Steelers injured, frustrated as their bye week arrives
PITTSBURGH — The casual brilliance the Pittsburgh Steelers flashed with remarkable ease over the first month of the season — well, save for three regrettable hours in Philadelphia — has faded quickly.
It tends to happen when the training room looks just as crowded as the locker room.
The franchise quarterback’s left knee is aching. The defensive captain’s hamstring is still tweaked. The right tackle’s ankle, too. The budding deep threat wide receiver’s left hand is busted. And Pittsburgh’s confidence, like it or not, is shaken.
Sure the Steelers (4-3) will still be in first place of the underwhelming AFC North when they travel to Baltimore on Nov. 6. It just doesn’t feel like it. Consecutive losses to Miami and New England and a mounting injury list to bold-faced names sent Pittsburgh reeling heading into its well-timed bye.
There’s plenty of time to get it together.
“Just got to re-energize,” said defensive end Cam Heyward, whose tender hamstring forced him to watch from the sideline as the Dolphins and Patriots ran wild. “We have to see the mistakes we’ve made and I think there’s so many things we can work on individually that when we come back collectively, it can benefit all of us. Whether it’s tackling, whether it’s ailments or injuries for each player, just technique stuff.”
Yet the chance to make any sort of early season statement that the Steelers are ready to challenge the Patriots or the defending Super Bowl champion Broncos for AFC supremacy is gone. Yes, the offense won’t be the same until Ben Roethlisberger returns from minor knee surgery, but Pittsburgh’s biggest issue is on the other side of the ball.
The Steelers expected to take a step forward after a promising first season under linebackers coach-turned-coordinator Keith Butler, one in which they finished in the top 10 in the league in turnovers and sack, splash plays that took some of the sting out of giving up oodles of yards.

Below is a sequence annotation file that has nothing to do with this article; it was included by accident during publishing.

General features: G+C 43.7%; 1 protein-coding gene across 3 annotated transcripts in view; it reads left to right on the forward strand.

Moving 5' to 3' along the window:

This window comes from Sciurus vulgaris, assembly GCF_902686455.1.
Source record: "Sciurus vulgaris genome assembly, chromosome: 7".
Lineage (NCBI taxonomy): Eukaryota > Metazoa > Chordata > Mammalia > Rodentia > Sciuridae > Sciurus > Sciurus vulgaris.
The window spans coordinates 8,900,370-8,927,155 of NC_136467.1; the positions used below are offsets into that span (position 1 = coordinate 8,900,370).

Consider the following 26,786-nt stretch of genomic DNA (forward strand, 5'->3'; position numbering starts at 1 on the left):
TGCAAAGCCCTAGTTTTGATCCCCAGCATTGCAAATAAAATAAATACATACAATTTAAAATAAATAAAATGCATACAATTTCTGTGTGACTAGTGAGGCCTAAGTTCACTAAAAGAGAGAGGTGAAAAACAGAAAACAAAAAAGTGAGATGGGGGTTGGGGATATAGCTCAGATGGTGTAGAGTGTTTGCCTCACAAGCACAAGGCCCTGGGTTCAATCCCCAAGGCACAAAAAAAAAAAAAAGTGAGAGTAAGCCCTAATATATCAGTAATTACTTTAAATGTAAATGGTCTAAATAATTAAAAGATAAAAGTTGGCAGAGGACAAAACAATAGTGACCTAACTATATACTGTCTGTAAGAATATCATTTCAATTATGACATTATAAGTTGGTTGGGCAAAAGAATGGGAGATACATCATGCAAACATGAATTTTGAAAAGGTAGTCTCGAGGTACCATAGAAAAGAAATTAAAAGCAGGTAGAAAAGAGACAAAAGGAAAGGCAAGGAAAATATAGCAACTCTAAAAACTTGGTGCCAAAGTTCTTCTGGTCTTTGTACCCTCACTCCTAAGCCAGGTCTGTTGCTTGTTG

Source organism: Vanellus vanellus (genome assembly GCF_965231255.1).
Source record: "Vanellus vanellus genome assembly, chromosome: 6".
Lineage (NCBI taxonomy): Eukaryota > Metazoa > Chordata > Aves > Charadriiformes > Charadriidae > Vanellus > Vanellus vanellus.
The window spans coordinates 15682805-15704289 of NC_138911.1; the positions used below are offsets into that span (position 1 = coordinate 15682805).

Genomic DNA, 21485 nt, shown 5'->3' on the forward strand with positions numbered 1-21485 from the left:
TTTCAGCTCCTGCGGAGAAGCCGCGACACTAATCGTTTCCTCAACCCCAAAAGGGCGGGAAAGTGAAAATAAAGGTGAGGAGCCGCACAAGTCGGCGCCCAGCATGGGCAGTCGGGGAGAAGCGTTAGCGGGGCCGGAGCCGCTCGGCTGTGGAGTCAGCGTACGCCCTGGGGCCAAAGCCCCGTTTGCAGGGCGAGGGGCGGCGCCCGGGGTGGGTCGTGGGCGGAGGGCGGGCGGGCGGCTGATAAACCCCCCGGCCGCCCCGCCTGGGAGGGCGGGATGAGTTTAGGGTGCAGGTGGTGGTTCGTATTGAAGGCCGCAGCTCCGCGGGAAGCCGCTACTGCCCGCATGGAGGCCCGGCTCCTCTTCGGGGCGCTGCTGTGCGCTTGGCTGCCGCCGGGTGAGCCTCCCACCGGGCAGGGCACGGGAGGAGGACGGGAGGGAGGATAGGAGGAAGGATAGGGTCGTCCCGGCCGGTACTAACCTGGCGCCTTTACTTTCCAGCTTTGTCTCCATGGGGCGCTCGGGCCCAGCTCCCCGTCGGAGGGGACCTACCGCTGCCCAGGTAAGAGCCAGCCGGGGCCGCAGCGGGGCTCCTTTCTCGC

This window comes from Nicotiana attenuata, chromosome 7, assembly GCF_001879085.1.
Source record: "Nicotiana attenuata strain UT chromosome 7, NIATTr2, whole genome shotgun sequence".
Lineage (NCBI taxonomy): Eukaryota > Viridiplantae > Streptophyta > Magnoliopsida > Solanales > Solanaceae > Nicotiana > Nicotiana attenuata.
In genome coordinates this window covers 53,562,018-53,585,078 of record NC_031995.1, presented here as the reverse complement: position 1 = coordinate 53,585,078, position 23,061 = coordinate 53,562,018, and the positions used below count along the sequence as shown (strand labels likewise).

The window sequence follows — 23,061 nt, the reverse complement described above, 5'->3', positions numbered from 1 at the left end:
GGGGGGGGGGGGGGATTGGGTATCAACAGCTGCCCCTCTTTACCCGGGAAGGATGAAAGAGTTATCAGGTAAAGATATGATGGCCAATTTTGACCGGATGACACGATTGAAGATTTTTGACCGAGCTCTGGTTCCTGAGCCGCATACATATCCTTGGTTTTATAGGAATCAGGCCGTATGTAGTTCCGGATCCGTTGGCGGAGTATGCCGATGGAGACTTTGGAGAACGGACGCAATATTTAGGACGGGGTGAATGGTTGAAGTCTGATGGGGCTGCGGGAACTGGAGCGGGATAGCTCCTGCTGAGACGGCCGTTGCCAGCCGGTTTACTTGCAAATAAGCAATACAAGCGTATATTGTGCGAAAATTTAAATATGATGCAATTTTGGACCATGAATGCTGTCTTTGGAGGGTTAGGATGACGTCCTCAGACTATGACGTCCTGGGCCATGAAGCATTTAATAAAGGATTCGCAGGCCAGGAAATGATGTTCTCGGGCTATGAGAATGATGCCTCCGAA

Instead, Pittsburgh has taken a step back. The Steelers are tied for last in sacks (eight) and in the middle in takeaways (eight), both far off their 2015 pace. Butler pulled back on the array of blitzes he introduced last season, choosing instead to drop as many men in coverage as possible to take some of the pressure off a secondary littered with young players. When the gameplan works – as it did in romps over Kansas City and Washington – the defense is good enough for Pittsburgh to win. When it’s doesn’t work, or when teams opt to pound the ball on the ground as the Patriots and the Dolphins did, the Steelers look like just another team.
“It’s frustrating,” Butler said. “We’re all frustrated at this point in time. We don’t like being 4-3 . there’s a little frustration there for all of us.”
There have been pleasant surprises. Running back Le’Veon Bell looks as dangerous as ever since returning from a shredded right knee that cut short his 2015 season. Tight ends Jesse James and Xavier Grimble, tasked with replacing Heath Miller and holding the fort until free agent signee Ladarius Green returns to health, have combined for four touchdowns. Backup quarterback Landry Jones hardly looked limited while keeping the Steelers in the game with New England until the fourth quarter. Rookie first-round pick Artie Burns and fellow cornerback Ross Cockrell have been steady.
Still, more is required. After a narrow loss to Denver on the road in last year’s playoffs, the Steelers knew playing home games at Heinz Field for as long as possible was vital. The loss to the Patriots means any shot at homefield advantage is likely already long gone, particularly if Roethlisberger misses another game or two.
The quarterback practiced a bit last week and declined to put a timetable on his return, though he’s made a habit in his career of willingly playing through considerable pain. He did it in Miami, when he tore cartilage in his left knee and kept on playing long after the matter had already been decided.
Given the way Jones played against New England and the current status of the Ravens, there’s little incentive to push Roethlisberger too much. The Steelers can move the ball even without their all-time leading passer. They just need to do it all the time instead of in fits and starts, a habit that’s popped up regularly in their losses.
“It’s pretty obvious we need to be more consistent game-in and game-out,” Haley said. “We’ve shown we’re capable of putting up a lot of points when we execute run and pass. In the games we haven’t, we haven’t executed the finer details of the game plan.”
No better time to start than next week.